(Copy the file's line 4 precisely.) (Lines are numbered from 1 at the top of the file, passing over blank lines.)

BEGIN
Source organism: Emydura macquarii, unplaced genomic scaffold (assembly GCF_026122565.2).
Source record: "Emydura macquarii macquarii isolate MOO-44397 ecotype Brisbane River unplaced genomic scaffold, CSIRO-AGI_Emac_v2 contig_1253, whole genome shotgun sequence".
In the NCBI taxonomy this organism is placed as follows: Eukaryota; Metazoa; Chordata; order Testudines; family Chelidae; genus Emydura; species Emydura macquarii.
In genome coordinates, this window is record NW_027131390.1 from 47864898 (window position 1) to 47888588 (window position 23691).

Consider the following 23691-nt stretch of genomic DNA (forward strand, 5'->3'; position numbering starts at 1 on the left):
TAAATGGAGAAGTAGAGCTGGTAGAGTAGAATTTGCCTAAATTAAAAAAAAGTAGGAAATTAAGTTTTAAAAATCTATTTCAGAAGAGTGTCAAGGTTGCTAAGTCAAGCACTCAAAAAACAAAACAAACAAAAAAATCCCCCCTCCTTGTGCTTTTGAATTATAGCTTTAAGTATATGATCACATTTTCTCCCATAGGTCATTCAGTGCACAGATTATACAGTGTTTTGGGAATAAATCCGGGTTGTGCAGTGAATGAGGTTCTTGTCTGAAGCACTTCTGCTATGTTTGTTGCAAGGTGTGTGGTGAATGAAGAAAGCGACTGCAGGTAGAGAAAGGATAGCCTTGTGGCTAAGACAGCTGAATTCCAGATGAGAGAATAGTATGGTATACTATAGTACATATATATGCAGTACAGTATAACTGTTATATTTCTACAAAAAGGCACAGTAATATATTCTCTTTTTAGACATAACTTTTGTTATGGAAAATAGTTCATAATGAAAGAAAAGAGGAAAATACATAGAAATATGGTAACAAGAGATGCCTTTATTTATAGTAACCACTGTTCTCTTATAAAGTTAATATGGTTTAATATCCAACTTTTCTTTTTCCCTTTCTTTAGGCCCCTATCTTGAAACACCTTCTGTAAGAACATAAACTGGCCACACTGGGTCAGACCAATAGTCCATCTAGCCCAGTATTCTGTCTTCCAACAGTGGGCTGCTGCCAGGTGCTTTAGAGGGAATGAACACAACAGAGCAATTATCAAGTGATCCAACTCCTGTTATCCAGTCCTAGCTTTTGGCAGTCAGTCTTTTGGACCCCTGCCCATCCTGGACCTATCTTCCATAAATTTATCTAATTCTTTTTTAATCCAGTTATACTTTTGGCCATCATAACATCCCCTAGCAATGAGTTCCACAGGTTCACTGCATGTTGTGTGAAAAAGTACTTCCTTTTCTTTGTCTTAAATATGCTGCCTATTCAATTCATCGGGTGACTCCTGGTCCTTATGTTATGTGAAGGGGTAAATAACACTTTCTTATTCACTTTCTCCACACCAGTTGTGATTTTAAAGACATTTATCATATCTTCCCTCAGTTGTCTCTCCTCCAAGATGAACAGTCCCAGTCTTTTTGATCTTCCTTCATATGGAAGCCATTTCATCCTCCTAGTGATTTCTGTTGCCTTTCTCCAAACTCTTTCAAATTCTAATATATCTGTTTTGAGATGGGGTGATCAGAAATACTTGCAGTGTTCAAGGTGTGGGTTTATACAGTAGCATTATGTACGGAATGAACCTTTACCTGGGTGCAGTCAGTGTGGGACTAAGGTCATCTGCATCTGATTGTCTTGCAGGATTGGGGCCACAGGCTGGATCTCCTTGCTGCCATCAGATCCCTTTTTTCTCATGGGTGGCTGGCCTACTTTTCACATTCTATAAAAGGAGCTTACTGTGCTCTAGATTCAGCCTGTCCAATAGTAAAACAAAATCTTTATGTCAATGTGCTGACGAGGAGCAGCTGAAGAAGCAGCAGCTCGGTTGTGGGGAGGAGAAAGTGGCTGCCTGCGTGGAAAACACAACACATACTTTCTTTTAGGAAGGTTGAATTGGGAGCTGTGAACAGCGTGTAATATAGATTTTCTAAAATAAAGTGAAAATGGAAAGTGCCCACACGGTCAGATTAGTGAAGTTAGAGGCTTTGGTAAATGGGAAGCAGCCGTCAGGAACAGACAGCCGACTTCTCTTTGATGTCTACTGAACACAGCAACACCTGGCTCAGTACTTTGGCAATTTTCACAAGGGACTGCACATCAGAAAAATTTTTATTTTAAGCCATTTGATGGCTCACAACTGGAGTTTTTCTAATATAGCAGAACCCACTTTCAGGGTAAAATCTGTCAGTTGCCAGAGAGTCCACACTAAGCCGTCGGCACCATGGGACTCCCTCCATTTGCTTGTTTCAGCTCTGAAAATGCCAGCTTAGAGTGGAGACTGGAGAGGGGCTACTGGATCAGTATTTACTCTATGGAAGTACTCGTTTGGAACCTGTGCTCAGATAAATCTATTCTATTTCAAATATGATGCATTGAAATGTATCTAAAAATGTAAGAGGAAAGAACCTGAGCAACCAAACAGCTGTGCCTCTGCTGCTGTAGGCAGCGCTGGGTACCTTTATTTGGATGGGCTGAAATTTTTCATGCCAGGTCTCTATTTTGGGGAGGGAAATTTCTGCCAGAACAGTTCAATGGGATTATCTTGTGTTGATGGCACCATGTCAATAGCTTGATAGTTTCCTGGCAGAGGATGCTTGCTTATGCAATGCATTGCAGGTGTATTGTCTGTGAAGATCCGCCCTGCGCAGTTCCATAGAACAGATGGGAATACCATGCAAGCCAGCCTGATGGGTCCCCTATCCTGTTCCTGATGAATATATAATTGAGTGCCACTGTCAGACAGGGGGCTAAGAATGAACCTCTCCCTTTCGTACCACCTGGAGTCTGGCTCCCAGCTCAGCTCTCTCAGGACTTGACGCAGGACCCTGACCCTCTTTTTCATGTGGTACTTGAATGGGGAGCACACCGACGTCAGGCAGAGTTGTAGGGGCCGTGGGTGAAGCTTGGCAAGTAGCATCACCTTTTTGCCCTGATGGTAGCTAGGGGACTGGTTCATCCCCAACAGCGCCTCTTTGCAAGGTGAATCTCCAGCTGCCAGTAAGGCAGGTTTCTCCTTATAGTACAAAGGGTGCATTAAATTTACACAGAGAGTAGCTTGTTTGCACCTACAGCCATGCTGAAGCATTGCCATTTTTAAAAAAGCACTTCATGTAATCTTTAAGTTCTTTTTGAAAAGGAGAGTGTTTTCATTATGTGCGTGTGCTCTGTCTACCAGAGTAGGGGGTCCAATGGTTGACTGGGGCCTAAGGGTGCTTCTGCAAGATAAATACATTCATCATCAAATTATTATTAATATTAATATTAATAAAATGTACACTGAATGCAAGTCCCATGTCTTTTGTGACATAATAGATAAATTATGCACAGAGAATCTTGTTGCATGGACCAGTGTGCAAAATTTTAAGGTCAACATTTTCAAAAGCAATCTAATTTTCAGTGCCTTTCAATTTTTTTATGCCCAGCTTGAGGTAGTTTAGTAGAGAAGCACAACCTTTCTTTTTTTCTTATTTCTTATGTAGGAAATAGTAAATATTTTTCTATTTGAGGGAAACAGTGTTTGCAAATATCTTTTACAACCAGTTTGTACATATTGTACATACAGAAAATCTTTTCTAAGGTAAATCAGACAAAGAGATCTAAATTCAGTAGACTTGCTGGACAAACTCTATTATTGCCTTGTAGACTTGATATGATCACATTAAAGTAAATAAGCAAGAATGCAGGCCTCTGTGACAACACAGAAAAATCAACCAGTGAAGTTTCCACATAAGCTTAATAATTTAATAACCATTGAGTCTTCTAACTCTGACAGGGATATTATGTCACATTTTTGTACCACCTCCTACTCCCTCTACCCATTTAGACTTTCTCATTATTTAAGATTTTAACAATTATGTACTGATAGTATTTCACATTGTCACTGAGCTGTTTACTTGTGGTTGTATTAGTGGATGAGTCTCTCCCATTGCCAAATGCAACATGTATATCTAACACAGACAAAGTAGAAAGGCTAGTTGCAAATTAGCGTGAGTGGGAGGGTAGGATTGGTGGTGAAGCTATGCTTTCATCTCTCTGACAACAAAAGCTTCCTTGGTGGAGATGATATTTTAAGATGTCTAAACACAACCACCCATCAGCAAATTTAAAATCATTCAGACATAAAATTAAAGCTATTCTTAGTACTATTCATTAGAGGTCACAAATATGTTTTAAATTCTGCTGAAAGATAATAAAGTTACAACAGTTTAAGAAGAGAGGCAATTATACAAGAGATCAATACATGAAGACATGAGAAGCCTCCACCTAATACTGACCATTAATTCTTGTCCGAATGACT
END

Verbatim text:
In genome coordinates, this window is record NW_027131390.1 from 47864898 (window position 1) to 47888588 (window position 23691).